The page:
Thomas J. Craughwell, "The Greatest Brigade: How the Irish Brigade Cleared the Way to Victory in the American Civil War"
ISBN: 1592334784 | 2011 | EPUB/MOBI | 240 pages | 69 MB/36 MB
"The Greatest Brigade is an exciting journey through the major battles of the Civil War alongside the members of the famed Irish Brigade. Well researched, compellingly written, filled with fascinating illustrations, and with a story that holds the reader with a 'bulldog grip,' Thomas Craughwell has written a regimental history that deserves to be on every Civil War lover’s bookshelf."—Jason Emerson, author of The Madness of Mary Lincoln and Lincoln the Inventor
"Lavishly illustrated and bursting with excitement, The Greatest Brigade is a vivid account, populated by larger-than-life characters. It’s a story of heroism and gallantry that every Civil War buff will want to know."—History Book Club
Faugh a Ballagh! Clear the Way!
This is the story of a band of heroes that covered the Yankee retreat at Bull Run, drove the Confederates from the Sunken Road at Antietam, and made charge after charge up Marye's Heights at Fredericksburg. The gallantry of the Irish Brigade won them the admiration of the high command of both North and South, earned them seven Medals of Honor, and after the war, went a long way to helping the Irish assimilate into the American mainstream.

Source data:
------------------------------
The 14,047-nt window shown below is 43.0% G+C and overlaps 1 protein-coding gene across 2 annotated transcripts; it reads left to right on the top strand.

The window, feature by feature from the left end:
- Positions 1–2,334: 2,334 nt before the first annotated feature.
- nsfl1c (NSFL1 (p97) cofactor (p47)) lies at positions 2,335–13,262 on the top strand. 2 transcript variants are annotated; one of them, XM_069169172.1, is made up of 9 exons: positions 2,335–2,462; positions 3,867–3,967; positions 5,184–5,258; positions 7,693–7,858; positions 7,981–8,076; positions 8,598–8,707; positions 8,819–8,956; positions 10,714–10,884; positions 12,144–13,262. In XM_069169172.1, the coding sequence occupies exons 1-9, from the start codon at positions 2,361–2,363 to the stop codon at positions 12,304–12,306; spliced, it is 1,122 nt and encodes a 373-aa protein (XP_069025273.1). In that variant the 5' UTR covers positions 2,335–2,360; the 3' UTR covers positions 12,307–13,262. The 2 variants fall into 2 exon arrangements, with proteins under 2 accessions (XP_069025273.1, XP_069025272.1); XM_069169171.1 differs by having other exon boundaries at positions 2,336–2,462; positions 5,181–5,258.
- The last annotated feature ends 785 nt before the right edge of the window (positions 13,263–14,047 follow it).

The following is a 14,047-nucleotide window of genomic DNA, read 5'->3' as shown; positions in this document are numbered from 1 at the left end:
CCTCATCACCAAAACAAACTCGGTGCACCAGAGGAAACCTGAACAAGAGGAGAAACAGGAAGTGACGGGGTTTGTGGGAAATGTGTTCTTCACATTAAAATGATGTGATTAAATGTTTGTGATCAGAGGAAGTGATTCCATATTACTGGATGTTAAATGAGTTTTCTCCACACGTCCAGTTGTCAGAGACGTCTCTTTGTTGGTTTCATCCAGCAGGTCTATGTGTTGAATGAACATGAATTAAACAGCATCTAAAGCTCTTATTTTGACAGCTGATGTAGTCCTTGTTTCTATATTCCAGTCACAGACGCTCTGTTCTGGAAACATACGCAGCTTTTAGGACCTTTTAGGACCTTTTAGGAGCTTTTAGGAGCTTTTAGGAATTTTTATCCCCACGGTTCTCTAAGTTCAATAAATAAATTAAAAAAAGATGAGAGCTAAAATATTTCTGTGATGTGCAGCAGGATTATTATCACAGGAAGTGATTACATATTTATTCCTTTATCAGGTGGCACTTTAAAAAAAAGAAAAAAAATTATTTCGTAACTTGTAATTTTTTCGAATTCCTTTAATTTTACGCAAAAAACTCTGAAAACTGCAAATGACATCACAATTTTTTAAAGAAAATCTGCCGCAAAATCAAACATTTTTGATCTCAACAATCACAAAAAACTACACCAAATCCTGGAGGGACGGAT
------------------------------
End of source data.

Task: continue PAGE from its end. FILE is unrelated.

Shouting their Gaelic battle cry, the men of the Irish Brigade charged across the bloodiest battlefields of the Civil War and into the realm of legend. The Greatest Brigade is a grand narrative history of these Irishmen who fought in every major battle in the Eastern Theater of the Civil War, including Bull Run, Antietam, Fredericksburg, Gettysburg, the Wilderness, and Appomattox.
Thomas J. Craughwell, author Stealing Lincoln’s Body and The Buck Stops Here: The 28 Toughest Presidential Decisions and How They Changed History, reveals the reasons why thousands of Irish Catholics—the most despised immigrant group in America at the time—rallied to the Union cause and proved themselves to be among the most ferocious fighters of the war. He examines the character of the Irish Brigade’s two most popular commanders, Michael Corcoran, a man of unshakable principles, and Thomas Francis Meagher, a complex man with many fine qualities—and almost as many flaws.